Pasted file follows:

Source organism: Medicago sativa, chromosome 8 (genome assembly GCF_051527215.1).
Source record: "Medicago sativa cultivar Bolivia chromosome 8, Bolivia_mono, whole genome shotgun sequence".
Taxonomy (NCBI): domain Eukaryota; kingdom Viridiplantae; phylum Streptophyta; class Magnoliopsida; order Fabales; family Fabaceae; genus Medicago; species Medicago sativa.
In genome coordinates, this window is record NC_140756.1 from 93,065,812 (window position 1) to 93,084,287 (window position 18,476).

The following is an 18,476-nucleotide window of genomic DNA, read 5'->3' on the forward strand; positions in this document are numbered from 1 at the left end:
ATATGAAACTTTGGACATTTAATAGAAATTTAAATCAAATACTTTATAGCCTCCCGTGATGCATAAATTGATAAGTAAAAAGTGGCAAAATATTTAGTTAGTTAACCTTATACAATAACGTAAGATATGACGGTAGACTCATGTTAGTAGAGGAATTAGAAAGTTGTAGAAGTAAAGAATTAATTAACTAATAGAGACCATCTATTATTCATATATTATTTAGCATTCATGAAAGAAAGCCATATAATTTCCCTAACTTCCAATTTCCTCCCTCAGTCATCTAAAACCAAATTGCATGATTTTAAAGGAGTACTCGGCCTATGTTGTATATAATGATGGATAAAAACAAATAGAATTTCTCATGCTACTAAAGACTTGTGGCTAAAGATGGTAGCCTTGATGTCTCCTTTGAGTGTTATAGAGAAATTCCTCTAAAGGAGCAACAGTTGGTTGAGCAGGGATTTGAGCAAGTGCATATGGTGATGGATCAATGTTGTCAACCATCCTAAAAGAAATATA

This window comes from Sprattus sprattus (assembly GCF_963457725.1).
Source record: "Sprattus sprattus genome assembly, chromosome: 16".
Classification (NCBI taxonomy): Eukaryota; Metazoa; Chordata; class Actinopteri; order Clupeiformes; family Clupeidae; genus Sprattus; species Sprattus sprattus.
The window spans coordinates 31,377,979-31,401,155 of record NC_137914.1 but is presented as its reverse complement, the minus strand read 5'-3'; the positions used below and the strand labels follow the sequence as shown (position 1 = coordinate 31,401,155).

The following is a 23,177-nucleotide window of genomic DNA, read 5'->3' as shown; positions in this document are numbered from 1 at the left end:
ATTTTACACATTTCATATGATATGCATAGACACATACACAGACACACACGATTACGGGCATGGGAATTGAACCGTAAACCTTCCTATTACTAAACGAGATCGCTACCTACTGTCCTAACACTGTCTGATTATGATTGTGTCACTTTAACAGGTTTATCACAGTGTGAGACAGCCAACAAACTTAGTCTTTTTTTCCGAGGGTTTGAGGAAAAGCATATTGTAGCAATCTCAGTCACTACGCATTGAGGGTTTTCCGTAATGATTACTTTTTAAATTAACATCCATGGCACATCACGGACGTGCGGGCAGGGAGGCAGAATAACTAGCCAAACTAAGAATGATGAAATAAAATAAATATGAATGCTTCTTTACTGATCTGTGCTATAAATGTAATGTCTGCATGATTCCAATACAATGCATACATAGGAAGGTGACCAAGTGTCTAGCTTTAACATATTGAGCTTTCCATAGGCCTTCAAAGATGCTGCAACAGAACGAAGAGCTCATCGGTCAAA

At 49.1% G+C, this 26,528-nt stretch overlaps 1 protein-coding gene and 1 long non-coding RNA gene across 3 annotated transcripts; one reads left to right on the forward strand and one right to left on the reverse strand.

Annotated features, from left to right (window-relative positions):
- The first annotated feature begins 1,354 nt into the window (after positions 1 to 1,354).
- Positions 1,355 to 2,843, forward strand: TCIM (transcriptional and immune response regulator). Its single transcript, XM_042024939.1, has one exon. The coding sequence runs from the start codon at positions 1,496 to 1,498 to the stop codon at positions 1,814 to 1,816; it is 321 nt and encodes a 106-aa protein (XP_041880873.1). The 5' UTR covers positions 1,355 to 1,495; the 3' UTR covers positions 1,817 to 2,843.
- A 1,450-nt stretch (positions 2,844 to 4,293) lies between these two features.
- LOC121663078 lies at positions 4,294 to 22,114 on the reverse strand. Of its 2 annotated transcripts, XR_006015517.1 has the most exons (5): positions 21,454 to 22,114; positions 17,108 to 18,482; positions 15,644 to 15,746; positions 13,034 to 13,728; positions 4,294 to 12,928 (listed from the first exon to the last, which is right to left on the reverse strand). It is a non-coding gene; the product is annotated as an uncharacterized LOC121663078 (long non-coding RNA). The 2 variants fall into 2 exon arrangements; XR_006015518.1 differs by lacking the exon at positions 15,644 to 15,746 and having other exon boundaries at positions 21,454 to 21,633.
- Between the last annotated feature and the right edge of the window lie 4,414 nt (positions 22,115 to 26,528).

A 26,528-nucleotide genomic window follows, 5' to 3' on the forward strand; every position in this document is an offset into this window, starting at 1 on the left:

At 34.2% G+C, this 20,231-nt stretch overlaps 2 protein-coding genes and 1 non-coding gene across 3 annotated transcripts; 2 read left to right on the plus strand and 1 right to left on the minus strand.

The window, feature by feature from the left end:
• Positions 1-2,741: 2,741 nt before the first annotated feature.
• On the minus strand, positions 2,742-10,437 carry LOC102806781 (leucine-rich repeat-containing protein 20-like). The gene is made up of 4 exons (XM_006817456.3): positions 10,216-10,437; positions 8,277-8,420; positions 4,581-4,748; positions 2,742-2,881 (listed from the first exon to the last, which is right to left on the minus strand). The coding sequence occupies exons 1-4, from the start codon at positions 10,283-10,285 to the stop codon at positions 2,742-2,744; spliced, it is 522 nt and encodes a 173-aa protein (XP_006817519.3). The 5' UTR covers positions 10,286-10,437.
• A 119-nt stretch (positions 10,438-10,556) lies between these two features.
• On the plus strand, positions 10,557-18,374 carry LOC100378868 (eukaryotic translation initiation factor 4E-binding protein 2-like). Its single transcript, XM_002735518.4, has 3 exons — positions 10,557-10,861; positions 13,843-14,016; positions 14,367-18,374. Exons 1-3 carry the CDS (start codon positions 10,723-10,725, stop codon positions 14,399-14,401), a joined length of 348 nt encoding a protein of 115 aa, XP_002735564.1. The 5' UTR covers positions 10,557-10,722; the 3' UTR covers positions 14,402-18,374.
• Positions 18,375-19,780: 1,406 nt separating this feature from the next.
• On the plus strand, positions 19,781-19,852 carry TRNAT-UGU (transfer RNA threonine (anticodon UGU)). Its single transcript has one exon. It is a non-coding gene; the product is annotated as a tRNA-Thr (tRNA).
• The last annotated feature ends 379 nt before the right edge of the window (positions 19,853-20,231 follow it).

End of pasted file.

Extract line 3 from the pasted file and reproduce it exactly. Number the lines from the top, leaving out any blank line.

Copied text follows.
Taxonomy (NCBI): domain Eukaryota; kingdom Viridiplantae; phylum Streptophyta; class Magnoliopsida; order Fabales; family Fabaceae; genus Medicago; species Medicago sativa.